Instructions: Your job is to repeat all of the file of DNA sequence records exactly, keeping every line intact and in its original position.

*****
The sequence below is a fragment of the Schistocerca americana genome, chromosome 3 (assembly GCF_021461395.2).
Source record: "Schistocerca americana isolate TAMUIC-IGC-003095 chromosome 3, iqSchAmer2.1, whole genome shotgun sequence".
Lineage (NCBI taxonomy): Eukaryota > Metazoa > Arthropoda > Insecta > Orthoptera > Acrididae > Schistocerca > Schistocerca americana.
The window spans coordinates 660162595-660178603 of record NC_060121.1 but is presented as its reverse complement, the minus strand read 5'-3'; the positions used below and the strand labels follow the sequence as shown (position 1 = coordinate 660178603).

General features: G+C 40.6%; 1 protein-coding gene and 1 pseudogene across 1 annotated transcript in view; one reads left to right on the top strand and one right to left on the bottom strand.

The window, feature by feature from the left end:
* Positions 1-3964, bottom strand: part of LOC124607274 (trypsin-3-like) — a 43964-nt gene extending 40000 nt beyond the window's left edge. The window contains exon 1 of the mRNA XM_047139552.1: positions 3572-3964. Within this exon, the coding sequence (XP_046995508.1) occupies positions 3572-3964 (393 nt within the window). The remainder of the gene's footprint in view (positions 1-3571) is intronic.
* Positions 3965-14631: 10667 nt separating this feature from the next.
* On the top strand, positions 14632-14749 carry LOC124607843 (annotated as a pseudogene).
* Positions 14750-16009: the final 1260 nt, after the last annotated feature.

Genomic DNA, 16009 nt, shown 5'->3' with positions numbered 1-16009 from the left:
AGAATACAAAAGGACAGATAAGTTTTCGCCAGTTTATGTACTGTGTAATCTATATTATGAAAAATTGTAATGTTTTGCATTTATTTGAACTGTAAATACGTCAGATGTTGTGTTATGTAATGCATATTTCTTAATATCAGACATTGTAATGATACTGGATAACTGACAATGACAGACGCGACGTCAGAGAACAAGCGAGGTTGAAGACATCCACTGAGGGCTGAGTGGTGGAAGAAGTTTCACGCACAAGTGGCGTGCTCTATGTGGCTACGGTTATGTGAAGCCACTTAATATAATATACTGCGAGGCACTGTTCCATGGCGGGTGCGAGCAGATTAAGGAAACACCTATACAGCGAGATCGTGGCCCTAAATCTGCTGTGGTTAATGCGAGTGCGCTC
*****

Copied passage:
The sequence below is a fragment of the Schistocerca americana genome, chromosome 3 (assembly GCF_021461395.2).
Source record: "Schistocerca americana isolate TAMUIC-IGC-003095 chromosome 3, iqSchAmer2.1, whole genome shotgun sequence".
Lineage (NCBI taxonomy): Eukaryota > Metazoa > Arthropoda > Insecta > Orthoptera > Acrididae > Schistocerca > Schistocerca americana.
The window spans coordinates 660162595-660178603 of record NC_060121.1 but is presented as its reverse complement, the minus strand read 5'-3'; the positions used below and the strand labels follow the sequence as shown (position 1 = coordinate 660178603).

General features: G+C 40.6%; 1 protein-coding gene and 1 pseudogene across 1 annotated transcript in view; one reads left to right on the top strand and one right to left on the bottom strand.

The window, feature by feature from the left end:
* Positions 1-3964, bottom strand: part of LOC124607274 (trypsin-3-like) — a 43964-nt gene extending 40000 nt beyond the window's left edge. The window contains exon 1 of the mRNA XM_047139552.1: positions 3572-3964. Within this exon, the coding sequence (XP_046995508.1) occupies positions 3572-3964 (393 nt within the window). The remainder of the gene's footprint in view (positions 1-3571) is intronic.
* Positions 3965-14631: 10667 nt separating this feature from the next.
* On the top strand, positions 14632-14749 carry LOC124607843 (annotated as a pseudogene).
* Positions 14750-16009: the final 1260 nt, after the last annotated feature.

Genomic DNA, 16009 nt, shown 5'->3' with positions numbered 1-16009 from the left:
AGAATACAAAAGGACAGATAAGTTTTCGCCAGTTTATGTACTGTGTAATCTATATTATGAAAAATTGTAATGTTTTGCATTTATTTGAACTGTAAATACGTCAGATGTTGTGTTATGTAATGCATATTTCTTAATATCAGACATTGTAATGATACTGGATAACTGACAATGACAGACGCGACGTCAGAGAACAAGCGAGGTTGAAGACATCCACTGAGGGCTGAGTGGTGGAAGAAGTTTCACGCACAAGTGGCGTGCTCTATGTGGCTACGGTTATGTGAAGCCACTTAATATAATATACTGCGAGGCACTGTTCCATGGCGGGTGCGAGCAGATTAAGGAAACACCTATACAGCGAGATCGTGGCCCTAAATCTGCTGTGGTTAATGCGAGTGCGCTC